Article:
After the First World War, the League of Nations levied penalties on Italy for invading Ethiopia in 1935. To get around these penalties, Italy started encouraging scientists to work on synthetic rubber. As a result, he began working on the polymerization of olefins as well as the kinetics of their concurrent processes in 1938. Then came World War II, and research was pushed to the background. Natta, on the other hand, began his polymer research with vigor when the war ended.
Karl Ziegler created a catalytic system based on titanium halides and organoaluminium compounds at the Max-Planck-Institut für Kohlenforschung in Germany in 1953. It enabled the polymerization to take place at ambient temperature and under moderate pressure.
Natta took up the effort with the help of a huge Italian corporation named Montecatini, and by expanding Ziegler’s experiments, he discovered new classes of sterically ordered polymers such as isotactic, syndiotactic, and di-isotactic polymers.
He later created linear non-branched olefinic polymers and copolymers having an atactic structure while working in Montecatini’s laboratory. Prof. Natta had also been able to determine the exact arrangement of chains in the lattice of the novel crystalline polymers he had found using X-ray research.
Natta was a superb scientist, but he was also a great teacher, and he educated a large number of pupils who eventually went on to hold significant positions at other colleges. He is claimed to have prepared each and every class in advance, and his students admired his dedication to teaching.
Major Projects of Giulio Natta
Professor Giulio Natta produced a lot of breakthroughs throughout the course of his long career. He worked extensively with methanol, formaldehyde, butyraldehyde, and succinic acid prior to WWII. His work during this time period resulted in contemporary commercial syntheses of these compounds.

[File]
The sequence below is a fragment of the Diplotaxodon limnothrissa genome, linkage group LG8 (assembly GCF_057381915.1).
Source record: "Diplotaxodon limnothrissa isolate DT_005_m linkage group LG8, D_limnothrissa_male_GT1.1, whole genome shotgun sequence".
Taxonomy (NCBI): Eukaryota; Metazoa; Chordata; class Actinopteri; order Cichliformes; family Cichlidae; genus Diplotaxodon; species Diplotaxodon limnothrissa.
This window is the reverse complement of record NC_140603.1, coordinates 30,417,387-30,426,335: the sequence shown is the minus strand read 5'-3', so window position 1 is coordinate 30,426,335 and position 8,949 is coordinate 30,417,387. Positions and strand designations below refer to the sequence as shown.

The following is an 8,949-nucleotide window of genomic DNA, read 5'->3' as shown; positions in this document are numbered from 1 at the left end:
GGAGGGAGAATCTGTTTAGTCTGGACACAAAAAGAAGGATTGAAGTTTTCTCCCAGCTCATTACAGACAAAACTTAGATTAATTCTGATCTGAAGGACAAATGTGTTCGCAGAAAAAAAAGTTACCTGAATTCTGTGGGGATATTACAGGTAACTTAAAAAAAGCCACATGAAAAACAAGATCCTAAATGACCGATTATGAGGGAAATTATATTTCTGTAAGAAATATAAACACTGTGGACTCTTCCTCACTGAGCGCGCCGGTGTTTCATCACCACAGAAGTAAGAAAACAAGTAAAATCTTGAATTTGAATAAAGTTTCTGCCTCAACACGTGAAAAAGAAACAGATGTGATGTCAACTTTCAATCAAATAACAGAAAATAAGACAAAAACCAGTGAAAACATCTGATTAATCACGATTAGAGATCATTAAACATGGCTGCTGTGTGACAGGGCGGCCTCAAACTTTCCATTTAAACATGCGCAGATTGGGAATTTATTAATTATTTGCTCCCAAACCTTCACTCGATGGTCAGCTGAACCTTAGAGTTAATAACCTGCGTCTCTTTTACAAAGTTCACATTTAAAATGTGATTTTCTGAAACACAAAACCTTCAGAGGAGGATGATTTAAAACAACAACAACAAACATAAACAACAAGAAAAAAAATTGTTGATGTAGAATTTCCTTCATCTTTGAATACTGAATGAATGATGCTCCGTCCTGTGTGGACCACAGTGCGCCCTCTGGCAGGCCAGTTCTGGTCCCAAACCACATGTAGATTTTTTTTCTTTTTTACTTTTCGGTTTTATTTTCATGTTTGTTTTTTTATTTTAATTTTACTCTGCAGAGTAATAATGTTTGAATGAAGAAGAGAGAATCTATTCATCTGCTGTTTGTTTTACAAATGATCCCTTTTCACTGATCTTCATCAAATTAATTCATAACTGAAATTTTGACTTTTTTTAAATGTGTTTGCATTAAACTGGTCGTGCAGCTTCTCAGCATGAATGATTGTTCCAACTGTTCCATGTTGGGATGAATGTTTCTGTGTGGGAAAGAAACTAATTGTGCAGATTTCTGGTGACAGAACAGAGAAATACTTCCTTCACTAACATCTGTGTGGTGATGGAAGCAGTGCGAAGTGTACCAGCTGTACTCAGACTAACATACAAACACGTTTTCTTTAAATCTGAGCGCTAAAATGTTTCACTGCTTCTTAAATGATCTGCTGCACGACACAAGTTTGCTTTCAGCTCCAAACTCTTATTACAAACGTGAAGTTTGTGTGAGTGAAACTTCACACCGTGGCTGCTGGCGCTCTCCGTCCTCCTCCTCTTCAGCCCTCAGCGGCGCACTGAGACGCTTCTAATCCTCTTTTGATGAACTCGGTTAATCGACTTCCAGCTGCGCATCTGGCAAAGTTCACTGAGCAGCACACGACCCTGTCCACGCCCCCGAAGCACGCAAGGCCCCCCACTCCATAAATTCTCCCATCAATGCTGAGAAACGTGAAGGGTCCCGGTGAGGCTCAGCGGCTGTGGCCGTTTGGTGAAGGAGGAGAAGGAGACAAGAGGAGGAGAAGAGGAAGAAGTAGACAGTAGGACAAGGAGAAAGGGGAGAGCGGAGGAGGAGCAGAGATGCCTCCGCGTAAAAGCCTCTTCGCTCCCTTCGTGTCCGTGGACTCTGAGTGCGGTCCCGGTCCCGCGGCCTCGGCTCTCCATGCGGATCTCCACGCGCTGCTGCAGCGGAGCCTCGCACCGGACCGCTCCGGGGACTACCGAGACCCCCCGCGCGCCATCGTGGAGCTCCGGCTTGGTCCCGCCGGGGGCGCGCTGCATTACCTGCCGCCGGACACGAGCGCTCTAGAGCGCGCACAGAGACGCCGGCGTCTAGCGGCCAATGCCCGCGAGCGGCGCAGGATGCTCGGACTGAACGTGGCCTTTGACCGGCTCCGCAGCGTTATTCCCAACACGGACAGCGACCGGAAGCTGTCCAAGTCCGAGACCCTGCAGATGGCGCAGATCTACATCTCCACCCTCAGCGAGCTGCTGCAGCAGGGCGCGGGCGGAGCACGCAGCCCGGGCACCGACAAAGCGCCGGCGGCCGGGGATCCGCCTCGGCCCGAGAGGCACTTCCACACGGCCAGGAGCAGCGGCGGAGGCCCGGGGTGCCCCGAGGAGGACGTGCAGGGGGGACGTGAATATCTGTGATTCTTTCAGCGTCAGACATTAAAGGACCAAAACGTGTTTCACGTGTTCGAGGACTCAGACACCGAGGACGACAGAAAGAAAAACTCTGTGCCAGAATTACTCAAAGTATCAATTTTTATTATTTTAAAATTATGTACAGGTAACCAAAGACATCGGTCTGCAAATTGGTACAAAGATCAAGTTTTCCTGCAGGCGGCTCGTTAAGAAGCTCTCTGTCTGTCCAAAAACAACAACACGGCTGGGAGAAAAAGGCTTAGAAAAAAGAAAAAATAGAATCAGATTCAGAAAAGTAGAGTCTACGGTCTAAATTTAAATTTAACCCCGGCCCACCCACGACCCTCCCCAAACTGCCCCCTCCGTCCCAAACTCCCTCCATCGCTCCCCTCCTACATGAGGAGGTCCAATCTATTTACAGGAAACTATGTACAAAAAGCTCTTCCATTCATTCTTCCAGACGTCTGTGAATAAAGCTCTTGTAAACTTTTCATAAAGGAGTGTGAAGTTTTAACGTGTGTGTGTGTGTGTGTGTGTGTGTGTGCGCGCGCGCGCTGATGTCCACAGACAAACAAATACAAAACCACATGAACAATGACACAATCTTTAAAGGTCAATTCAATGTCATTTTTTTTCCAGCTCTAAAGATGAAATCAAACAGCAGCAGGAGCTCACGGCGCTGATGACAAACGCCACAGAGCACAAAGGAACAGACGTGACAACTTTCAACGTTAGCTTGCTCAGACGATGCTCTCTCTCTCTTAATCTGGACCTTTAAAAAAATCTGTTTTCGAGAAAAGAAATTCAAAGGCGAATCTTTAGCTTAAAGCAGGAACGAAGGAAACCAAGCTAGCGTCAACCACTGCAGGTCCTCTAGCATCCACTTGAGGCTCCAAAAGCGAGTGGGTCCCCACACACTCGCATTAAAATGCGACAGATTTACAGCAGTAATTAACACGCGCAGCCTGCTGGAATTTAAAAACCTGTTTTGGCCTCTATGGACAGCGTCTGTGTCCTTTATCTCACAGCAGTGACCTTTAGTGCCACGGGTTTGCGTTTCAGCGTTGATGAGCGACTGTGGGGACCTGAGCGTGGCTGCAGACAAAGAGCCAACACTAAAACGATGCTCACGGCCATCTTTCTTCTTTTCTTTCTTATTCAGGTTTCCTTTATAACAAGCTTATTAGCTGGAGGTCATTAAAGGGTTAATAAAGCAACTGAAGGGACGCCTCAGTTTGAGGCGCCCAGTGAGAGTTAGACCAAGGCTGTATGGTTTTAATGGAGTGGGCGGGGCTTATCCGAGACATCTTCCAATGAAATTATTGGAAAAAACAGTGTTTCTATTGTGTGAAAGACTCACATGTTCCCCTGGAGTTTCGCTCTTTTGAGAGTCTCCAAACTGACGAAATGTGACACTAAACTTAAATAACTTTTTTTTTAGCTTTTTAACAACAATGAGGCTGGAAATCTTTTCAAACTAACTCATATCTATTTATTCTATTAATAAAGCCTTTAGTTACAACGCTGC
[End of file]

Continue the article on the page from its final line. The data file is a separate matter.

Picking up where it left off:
His work in the late 1920s paved the way for the establishment of Italy’s first methanol facility in 1930. Then, thanks to his work on formaldehyde, he was able to develop new catalysts that could be used on an industrial scale. In the postwar period, he is most renowned for his work on polymers. He produced numerous classes of them beginning in 1953, including isotactic, syndiotactic, and di-isotactic polymers, as well as linear non-branched olefinic polymers and copolymers.
Achievements & Awards
Natta was awarded the Nobel Prize in Chemistry in 1963 for his “discoveries in the field of high polymer chemistry and technology.” He was awarded the prize alongside Karl Ziegler, who was the first to create a catalytic system that allowed for polymerization at ambient temperature and under normal pressure.
Personal History and Legacy
Natta married Rosita Beati, a cultured and sensitive woman, in 1935. Despite her humanities education, she aided Natta in a variety of ways. The marriage had two children: Giuseppe, a boy, and Franca, a girl. Rosita passed away in 1968.
Natta was a quiet and reserved individual. He also possessed the unusual ability to command respect without ever raising his voice. Instead, he used love and kindness to persuade others. He also enjoyed being outside and was a big fan of nature. He went fishing or skiing on a regular basis. He also enjoyed taking lengthy walks.
Natta was diagnosed with Parkinson’s disease in 1956, and by 1963, it had progressed to the point that he required assistance to deliver his talks. Finally, in 1968, he left the Polytechnic of Milan, bringing an end to nearly four decades of illustrious scientific career.
At the age of 76, he died on May 2, 1979, in Bergamo, Italy. A set of catalysts known as Ziegler-Natta catalysts are utilized in the manufacture of 1-alkene polymers (alpha-olefins). They’re named for Giullo Natta and Karl Ziegler, respectively. Since 1956, the catalyst has been employed in the commercial production of several polyolefins.
Natta’s wife, Rosita Beati, was a literature graduate. She was the one who gave the names ‘isotactic,’ ‘atactic,’ and’syndiotactic’ to the polymers Natta found.
Estimated Net Worth
Giulio is one of the wealthiest chemists and is on the list of the most popular chemists. Giulio Natta’s net worth is estimated to be $1.5 million, according to Wikipedia, Forbes, and Business Insider.